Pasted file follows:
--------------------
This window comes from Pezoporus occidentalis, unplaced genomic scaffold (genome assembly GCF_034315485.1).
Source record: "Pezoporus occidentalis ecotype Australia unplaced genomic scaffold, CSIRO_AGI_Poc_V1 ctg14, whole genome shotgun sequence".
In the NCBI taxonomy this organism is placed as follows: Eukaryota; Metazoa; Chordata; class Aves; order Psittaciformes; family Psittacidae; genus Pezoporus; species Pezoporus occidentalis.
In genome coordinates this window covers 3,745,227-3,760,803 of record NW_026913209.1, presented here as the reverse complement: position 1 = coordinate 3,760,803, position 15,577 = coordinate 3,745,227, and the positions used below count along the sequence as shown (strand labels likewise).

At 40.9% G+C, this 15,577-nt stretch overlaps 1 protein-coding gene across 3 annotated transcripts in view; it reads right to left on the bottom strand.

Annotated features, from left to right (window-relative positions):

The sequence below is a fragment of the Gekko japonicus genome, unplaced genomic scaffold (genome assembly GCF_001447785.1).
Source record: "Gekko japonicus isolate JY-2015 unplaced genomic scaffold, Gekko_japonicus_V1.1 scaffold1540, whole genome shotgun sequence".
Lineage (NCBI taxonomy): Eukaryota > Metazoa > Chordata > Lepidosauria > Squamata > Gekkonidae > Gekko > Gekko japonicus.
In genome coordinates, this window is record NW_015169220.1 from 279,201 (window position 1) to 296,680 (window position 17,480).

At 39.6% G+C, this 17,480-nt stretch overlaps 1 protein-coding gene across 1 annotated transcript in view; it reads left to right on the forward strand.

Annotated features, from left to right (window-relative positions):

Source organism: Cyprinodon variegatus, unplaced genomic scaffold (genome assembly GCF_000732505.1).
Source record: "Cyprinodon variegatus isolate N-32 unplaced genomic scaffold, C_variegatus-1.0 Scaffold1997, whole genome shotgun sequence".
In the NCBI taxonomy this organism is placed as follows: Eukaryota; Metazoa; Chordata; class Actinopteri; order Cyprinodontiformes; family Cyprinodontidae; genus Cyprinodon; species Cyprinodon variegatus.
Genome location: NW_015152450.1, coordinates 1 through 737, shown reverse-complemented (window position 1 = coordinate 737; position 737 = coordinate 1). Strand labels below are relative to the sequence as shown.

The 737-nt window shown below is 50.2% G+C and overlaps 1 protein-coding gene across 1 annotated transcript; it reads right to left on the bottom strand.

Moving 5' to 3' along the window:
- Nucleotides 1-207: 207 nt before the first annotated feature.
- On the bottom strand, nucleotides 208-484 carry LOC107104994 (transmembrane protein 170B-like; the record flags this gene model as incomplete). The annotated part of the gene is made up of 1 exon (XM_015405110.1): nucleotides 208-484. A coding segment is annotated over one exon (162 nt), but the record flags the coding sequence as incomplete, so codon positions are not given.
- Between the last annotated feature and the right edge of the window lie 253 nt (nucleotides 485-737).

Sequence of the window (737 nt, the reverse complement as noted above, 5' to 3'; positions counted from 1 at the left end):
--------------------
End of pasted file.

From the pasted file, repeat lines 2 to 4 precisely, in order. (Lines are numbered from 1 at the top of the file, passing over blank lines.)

Source record: "Pezoporus occidentalis ecotype Australia unplaced genomic scaffold, CSIRO_AGI_Poc_V1 ctg14, whole genome shotgun sequence".
In the NCBI taxonomy this organism is placed as follows: Eukaryota; Metazoa; Chordata; class Aves; order Psittaciformes; family Psittacidae; genus Pezoporus; species Pezoporus occidentalis.
In genome coordinates this window covers 3,745,227-3,760,803 of record NW_026913209.1, presented here as the reverse complement: position 1 = coordinate 3,760,803, position 15,577 = coordinate 3,745,227, and the positions used below count along the sequence as shown (strand labels likewise).